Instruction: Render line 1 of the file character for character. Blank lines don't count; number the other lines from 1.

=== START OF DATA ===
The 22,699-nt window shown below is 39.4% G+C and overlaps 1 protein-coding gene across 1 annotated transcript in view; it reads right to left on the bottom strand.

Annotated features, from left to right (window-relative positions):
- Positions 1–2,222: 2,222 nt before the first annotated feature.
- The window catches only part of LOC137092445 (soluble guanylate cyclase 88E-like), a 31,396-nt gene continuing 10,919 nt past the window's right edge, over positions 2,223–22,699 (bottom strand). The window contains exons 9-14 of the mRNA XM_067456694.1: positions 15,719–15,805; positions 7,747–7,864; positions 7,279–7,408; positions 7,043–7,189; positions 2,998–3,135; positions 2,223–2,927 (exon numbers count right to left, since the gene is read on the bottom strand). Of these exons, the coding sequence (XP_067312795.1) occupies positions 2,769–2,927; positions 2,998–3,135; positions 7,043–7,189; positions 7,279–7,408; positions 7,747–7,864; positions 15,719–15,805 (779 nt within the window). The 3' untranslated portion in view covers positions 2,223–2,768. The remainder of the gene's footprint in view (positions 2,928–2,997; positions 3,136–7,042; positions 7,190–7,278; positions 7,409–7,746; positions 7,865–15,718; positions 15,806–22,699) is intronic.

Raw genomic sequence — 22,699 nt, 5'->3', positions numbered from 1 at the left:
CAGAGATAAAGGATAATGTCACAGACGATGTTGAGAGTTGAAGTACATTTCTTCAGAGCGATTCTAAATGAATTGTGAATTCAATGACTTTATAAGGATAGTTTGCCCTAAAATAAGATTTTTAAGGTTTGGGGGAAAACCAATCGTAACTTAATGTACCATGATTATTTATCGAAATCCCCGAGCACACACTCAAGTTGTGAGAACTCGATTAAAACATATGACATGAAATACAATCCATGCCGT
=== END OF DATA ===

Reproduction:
The 22,699-nt window shown below is 39.4% G+C and overlaps 1 protein-coding gene across 1 annotated transcript in view; it reads right to left on the bottom strand.